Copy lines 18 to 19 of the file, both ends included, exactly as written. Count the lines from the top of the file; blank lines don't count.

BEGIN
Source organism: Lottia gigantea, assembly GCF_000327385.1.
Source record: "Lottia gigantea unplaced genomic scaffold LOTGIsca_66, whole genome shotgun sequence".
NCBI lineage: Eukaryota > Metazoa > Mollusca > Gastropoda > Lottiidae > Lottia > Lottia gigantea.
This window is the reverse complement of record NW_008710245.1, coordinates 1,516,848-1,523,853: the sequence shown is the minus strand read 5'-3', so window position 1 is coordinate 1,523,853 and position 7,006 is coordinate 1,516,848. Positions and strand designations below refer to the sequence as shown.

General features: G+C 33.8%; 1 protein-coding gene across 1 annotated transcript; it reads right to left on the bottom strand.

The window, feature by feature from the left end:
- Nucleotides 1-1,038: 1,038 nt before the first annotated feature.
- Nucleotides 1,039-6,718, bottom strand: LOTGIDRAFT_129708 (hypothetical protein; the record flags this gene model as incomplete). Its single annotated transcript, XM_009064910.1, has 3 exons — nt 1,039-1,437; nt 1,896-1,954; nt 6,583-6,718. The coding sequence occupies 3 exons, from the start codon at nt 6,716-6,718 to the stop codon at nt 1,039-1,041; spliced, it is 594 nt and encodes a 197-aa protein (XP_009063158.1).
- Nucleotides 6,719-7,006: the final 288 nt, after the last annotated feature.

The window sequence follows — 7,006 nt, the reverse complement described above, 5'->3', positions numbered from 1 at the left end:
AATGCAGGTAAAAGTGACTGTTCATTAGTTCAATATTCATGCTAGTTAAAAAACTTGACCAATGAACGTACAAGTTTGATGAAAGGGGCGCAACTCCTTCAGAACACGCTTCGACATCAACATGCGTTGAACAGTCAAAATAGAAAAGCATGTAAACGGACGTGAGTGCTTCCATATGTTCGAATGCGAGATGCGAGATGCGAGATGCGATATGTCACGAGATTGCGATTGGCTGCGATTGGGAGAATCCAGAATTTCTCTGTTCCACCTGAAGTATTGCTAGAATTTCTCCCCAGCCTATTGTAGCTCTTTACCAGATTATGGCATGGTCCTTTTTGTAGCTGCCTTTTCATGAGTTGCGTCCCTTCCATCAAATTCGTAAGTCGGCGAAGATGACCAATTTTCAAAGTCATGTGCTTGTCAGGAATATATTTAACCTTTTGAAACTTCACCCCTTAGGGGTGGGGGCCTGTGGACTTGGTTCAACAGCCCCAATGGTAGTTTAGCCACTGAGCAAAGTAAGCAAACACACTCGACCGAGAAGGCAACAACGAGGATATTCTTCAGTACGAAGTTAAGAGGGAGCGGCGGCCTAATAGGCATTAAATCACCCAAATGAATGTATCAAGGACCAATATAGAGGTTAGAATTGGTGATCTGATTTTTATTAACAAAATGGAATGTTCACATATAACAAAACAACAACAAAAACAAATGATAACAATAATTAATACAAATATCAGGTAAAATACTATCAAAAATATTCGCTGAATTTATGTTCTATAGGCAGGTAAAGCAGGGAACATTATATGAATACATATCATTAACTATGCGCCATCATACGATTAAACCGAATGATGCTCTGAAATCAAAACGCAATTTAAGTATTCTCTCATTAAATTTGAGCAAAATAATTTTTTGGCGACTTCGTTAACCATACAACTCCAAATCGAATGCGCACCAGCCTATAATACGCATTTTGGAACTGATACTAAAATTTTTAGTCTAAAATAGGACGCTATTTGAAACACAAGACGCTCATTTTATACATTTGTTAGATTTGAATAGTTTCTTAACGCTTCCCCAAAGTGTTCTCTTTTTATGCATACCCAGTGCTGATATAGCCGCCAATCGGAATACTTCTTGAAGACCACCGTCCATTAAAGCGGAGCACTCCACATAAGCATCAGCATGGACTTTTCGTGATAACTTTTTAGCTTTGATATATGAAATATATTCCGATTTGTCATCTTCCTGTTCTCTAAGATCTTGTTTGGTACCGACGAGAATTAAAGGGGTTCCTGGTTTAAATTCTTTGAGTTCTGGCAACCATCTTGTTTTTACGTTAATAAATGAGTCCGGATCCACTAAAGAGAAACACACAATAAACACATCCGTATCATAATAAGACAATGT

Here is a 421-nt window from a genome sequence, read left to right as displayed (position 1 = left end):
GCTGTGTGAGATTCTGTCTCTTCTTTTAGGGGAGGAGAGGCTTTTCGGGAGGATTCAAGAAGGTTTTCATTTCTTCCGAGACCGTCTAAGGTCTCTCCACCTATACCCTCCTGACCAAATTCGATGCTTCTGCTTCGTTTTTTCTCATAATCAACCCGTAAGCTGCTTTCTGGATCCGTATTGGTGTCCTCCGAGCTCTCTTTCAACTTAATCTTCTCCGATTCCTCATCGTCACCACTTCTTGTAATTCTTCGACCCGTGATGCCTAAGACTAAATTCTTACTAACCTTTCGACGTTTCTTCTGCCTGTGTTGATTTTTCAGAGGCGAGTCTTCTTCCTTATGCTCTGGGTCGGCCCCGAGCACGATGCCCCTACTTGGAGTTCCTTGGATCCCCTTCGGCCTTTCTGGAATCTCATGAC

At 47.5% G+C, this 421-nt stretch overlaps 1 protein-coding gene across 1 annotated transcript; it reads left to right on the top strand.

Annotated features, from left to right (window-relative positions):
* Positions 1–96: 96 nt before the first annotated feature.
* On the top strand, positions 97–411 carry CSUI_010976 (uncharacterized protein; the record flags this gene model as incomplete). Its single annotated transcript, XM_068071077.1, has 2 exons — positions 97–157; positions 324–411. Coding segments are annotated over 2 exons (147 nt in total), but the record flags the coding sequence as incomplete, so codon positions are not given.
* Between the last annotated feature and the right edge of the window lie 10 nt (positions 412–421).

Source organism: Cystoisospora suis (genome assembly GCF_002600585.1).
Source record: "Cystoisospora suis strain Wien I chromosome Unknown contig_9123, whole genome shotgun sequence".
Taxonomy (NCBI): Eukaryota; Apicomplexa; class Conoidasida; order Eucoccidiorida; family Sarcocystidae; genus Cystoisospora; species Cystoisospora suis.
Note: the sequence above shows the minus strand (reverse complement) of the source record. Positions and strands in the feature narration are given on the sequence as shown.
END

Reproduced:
* Between the last annotated feature and the right edge of the window lie 10 nt (positions 412–421).

Source organism: Cystoisospora suis (genome assembly GCF_002600585.1).